January 22nd, 1905.
This is the day the Russian Empire fell.
Oh, the corpse shambled on for another twelve years, but it’s soul was dead, gunned down by soldiers outside the Narva Gate and on the Nevsky Prospect.
Let’s start at the beginning.
1904 had not been a good year for Russia, for reasons that were not new. The rapid pace of industrialization had created a peasant proletariat in the cities, beaten down by the managers and owners and seething with resentment. The bourgeois middle class that should have supported the state against the poor resented the Imperial Government’s autocratic grip on power. Strikes and labor stoppages became more and more common in Moscow and St. Petersburg, as did support for socialists, anarchists, and other subversive groups. Meanwhile, the children of the privileged increasingly turned to revolutionary terrorism, and the number of nobles and generals shot down or blown up increased exponentially. Finally, the spark: war with Japan had begun in the Far East and it was not going well. The Russo-Japanese War was supposed to be, in the words of Interior Minister Plehve “a short, victorious war” that would restore the people’s confidence in the Tsar and his government. Instead, Japan had delivered a series of humiliating defeats to the Russian armies and was even now driving deep into Manchuria. Casualties were reported to have been in the hundreds of thousands. Plehve did not appreciate the depth of his failure, as a Jewish terrorist had thrown a bomb into his carriage last July.
Faced with mounting discontent within the St. Petersburg proletariat, the authorities decided to try a novel solution: police unionism. To lure the workers away from radicalism, state-sponsored unions were created to provide services to the workers in a government-sanctioned and monitored way. The Assembly of the Russian Factory and Mill Workers of the City of St. Petersburg (The Assembly) provided recreation, insurance, and a forum for advocating for better pay and conditions in a socially-acceptable manner. Led by the charismatic young priest Father Georgy Gapon, the Assembly grew quite popular. It seemed that at last a solution had been found to the social problems of urban Russia. But the Russian police had made one major miscalculation. They saw Father Gapon’s role as appeasing the workers so as to prevent open revolution. Father Gapon, on the other hand, saw himself as an advocate for the working men and women of Russia. And if it came down to it, he was willing to stand up to the government on their behalf.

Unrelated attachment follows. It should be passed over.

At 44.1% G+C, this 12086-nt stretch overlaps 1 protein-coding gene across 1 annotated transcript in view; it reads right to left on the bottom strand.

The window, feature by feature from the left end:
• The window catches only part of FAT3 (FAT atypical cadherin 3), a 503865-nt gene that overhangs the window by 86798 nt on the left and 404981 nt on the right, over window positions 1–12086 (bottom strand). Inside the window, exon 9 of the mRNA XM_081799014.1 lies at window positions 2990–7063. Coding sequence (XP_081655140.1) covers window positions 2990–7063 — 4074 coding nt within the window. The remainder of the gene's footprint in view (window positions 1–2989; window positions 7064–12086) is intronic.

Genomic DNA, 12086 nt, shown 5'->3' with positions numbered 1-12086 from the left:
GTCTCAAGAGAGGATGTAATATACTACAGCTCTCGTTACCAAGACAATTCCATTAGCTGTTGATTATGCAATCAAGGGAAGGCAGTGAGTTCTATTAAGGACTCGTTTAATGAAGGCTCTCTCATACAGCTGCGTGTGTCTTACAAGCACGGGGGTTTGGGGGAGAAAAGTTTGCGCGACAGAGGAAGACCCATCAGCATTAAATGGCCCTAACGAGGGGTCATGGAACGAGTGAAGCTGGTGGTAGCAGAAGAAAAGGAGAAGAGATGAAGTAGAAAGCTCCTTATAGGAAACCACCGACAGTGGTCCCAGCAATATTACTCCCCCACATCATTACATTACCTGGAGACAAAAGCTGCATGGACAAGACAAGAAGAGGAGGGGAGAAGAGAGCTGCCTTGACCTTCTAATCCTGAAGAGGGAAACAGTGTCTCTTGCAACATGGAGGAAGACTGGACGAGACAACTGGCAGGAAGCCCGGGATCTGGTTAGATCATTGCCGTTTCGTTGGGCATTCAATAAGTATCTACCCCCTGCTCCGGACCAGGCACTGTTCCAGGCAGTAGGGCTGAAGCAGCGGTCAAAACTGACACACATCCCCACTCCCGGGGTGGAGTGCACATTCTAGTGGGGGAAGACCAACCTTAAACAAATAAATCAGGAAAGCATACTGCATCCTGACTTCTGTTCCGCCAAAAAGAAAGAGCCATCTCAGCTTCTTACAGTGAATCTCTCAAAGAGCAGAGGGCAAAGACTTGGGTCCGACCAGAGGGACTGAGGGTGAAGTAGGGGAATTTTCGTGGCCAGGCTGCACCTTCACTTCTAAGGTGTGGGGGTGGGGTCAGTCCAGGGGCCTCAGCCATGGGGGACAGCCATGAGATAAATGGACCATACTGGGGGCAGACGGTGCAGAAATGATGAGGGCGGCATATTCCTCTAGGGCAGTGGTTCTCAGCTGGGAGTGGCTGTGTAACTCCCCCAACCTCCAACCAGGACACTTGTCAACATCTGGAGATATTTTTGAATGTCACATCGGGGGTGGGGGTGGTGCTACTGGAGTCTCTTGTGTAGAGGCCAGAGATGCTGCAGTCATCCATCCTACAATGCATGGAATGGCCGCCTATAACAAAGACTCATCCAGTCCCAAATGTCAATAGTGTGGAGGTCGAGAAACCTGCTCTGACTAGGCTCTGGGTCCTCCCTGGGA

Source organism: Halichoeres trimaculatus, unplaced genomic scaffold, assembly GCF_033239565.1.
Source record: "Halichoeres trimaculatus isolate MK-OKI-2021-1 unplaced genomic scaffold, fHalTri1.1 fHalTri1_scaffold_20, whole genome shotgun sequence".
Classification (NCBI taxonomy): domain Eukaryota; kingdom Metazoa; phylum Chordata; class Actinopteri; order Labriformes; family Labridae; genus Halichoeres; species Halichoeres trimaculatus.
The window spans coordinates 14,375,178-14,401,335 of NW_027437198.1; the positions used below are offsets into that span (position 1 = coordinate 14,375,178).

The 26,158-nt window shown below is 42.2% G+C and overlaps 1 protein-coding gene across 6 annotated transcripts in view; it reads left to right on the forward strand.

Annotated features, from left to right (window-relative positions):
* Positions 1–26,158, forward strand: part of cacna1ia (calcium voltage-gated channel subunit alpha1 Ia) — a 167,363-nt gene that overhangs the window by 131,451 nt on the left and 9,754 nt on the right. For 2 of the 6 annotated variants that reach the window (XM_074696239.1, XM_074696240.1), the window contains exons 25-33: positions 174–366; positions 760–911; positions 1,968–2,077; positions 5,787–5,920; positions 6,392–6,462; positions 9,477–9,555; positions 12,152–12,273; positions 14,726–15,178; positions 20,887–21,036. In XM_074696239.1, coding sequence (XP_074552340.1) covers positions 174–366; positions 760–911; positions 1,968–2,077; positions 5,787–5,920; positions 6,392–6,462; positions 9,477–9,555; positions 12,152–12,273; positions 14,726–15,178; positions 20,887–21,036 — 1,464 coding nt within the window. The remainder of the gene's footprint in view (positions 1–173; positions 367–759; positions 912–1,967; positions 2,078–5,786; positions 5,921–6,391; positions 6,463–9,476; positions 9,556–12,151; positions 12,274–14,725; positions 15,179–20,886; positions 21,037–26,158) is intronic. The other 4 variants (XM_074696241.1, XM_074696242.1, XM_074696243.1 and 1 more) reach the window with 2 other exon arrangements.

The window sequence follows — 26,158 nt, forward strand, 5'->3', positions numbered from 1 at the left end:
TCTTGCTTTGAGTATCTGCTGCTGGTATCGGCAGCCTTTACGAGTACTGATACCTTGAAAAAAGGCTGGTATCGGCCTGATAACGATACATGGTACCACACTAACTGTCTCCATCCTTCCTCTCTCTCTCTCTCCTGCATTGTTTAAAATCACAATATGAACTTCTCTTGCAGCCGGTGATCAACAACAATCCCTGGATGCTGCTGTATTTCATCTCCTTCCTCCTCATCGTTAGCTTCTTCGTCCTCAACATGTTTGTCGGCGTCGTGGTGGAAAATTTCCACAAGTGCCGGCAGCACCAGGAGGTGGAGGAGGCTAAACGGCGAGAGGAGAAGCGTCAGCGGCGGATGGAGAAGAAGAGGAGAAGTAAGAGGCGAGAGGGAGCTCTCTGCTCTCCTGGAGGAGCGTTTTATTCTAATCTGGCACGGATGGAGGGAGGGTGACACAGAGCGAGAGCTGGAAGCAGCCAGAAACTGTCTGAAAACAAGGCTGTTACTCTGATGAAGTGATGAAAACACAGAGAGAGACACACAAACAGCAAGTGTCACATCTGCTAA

In December of 1904, a group of workers were fired by the Putilov Ironworks. The reason is murky; the managers claimed they were drunkards and perpetually late, others claimed it was in retaliation for their union membership. Whatever the initial justification, rage over the incident spread quickly. The rest of the Putilov workforce declared a strike in protest, and other factories followed suit. By late January, over 150,000 workers were on strike, the city was virtually paralyzed, and poor Father Gapon was trapped in the middle desperately trying to find a solution that could satisfy both his bosses and the workers that depended on him. At last, on the evening of January 19th, Gapon hit upon a plan that must have seemed quite reasonable to him. The striking worker’s problems was with the brutal policemen and greedy overseers, no? Would not the Tsar, the kind and benevolent ruler of his people be outraged to hear of this? The best thing to do would be to bring news of the outrages to the Little Father directly.